1. GraphQL Server: The GraphQL server used during our webinar is generally used to expose data as a GraphQL API which can be queried for data. The GraphQL server uses a single endpoint and is served over HTTP to best suit the capabilities of the service.
2. DVWS: DVWS or Damn Vulnerable Web Services is an open-source insecure web app with several vulnerable web service components like the REST API SQL Injection. This is considered by many as one of the best platforms and API servers to learn API testing.
Understanding JWT Tokens
JWTs or JSON Web Tokens are data structures based on JSON. A JWT defines a specific and standard way of transferring information between two streams as a JSON object. And since the information is digitally signed, it can be verified and trusted easily. From an API point of view, JWTs are important as they contain the session as well as the access control elements of APIs. JWTs consist of 3 parts:
1. Header Section: The JWT header consists of the metadata information about the token itself and is transmitted along with the JWT payload as a separate JSON object. It contains information like the type of token used and the algorithms used to sign it.
3. Signature Section: The JWT signature is a type of Message Authentication Code, or MAC, and is used for authentication purposes. To create the JWT signature, you must have the Base64Url encoded header and payload and the specified algorithm.
What Tools Were Used During the Webinar?
Here are some of the tools we used during the webinar to showcase the importance of API security and how the safety of APIs can be ensured:
1. GraphQL Visualizer: It is a visualization tool developed by Nathan R Smith to gain a detailed understanding of the data in your API and derive useful insights. This web app generates an ERD (Entity Relationship Diagram) like the result of any GraphQL API endpoint once a user inputs the introspection query.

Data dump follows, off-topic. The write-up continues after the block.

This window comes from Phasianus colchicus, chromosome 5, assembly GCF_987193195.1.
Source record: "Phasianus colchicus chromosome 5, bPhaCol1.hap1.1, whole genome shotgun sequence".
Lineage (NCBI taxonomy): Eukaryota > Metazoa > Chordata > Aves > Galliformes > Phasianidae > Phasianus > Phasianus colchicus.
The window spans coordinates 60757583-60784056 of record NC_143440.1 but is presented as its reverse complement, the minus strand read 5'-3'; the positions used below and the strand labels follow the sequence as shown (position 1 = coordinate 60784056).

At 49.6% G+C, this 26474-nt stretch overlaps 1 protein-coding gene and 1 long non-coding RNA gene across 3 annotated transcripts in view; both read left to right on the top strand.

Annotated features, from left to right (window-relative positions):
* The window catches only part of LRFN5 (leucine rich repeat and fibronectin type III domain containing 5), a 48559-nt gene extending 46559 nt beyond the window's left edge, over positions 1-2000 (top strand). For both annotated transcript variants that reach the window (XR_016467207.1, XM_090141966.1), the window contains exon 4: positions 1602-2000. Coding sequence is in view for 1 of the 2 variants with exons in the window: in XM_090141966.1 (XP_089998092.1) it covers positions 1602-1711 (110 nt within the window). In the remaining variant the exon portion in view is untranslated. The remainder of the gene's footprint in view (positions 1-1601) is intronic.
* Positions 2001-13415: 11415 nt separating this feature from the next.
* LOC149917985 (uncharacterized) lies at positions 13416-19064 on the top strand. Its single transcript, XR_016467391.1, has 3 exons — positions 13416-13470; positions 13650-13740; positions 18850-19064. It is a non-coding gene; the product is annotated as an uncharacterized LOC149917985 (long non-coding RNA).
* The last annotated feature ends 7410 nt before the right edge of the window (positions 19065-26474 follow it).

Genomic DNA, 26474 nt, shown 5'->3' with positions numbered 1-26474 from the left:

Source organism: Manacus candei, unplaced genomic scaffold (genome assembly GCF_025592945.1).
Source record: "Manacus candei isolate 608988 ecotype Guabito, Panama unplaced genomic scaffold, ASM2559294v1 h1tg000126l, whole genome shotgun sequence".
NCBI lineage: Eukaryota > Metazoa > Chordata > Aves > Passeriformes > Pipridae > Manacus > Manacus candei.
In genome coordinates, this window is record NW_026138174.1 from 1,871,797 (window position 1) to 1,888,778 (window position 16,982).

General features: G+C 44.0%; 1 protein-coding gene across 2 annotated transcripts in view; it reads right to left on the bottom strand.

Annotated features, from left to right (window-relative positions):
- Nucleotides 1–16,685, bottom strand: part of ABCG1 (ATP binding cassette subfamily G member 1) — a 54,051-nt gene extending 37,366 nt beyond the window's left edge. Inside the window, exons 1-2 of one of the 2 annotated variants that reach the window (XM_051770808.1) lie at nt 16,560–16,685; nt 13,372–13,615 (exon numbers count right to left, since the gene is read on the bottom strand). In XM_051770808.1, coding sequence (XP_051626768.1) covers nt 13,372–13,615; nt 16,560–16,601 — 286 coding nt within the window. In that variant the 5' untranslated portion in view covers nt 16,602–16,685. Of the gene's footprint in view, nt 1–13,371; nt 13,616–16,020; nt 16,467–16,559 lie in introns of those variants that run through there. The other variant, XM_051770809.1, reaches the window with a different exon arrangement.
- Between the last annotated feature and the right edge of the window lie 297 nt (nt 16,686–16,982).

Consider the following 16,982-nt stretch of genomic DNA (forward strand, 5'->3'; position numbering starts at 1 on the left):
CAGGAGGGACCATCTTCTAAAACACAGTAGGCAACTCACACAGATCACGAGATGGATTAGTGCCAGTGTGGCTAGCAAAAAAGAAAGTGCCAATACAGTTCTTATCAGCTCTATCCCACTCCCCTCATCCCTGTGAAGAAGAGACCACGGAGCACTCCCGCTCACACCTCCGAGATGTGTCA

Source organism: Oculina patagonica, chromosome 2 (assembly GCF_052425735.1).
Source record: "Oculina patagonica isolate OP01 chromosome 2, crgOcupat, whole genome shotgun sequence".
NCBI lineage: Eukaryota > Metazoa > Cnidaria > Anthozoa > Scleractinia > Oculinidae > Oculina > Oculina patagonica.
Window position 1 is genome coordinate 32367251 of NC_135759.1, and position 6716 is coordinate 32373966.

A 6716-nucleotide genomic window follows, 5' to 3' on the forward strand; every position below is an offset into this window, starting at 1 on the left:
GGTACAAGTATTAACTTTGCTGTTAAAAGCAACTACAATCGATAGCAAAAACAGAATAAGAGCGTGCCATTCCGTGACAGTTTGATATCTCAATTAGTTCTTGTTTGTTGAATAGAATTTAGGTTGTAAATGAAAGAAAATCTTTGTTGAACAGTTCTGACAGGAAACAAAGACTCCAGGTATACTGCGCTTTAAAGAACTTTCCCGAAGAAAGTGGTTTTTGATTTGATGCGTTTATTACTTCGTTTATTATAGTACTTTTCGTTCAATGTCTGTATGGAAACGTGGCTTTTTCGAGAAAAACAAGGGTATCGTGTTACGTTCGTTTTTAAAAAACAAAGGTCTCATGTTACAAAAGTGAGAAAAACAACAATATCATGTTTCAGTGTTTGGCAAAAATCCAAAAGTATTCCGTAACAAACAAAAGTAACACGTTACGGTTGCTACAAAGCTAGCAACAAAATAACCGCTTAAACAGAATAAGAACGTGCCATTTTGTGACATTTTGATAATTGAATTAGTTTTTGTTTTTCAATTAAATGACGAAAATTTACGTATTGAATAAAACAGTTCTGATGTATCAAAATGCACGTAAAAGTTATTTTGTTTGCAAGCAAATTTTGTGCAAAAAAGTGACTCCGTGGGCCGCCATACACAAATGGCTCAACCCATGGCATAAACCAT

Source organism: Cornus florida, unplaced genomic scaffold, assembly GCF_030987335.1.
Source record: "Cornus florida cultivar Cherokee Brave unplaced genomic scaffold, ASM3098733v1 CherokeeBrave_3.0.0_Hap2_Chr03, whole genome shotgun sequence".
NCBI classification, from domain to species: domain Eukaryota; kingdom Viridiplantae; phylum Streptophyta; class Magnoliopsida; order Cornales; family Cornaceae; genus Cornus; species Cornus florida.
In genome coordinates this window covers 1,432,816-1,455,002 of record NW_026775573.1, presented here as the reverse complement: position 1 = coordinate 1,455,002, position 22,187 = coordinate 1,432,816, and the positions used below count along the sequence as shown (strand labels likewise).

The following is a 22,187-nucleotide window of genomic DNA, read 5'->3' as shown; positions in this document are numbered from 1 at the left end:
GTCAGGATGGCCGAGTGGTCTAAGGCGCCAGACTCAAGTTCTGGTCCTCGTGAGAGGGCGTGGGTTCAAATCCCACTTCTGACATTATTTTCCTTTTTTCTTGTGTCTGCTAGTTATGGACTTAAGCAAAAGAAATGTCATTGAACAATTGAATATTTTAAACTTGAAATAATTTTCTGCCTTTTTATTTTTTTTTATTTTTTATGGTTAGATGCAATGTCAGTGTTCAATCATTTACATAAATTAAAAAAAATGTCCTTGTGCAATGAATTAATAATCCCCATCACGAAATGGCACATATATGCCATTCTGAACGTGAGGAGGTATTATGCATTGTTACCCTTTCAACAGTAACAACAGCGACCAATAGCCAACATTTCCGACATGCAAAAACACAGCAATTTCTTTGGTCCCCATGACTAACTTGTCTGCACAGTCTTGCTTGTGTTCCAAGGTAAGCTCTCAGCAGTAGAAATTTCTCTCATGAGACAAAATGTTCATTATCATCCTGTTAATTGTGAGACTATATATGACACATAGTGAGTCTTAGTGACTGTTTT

2. Burp Suite: It is a go-to tool used by many experts for pen-testing web apps. But did you know that Portswigger’s Burp can also be used to test REST API endpoints? For this, the user has to proxy the client’s traffic through Burp and later perform tests on it.
3. Fiddler: This free debugging proxy tool can be used to configure and send HTTP requests to web-based APIs and check the HTTP response. Available for Windows, macOS, and Linux, this tool can be used to diagnose most of the APIs exposed over HTTP(S). Fiddler also has features to automate the entire API testing process.
APIs have always been an attractive target for threat actors. But given the current scenario, they are soon going to become the most sought after attack vector. Moreover, their critical role in the digital transformation landscape is undeniable. They have access to some of the most critical databases and systems anyone can imagine and that is why they require a continuous approach to security.
Through our ‘API Security Reloaded’ webinar, we have tried to continue our journey on spreading awareness about API security. Undoubtedly, our dialogue on the importance of API security and the detailed threat mitigation demo can help businesses and security personnel to counter some of the most vicious security threats.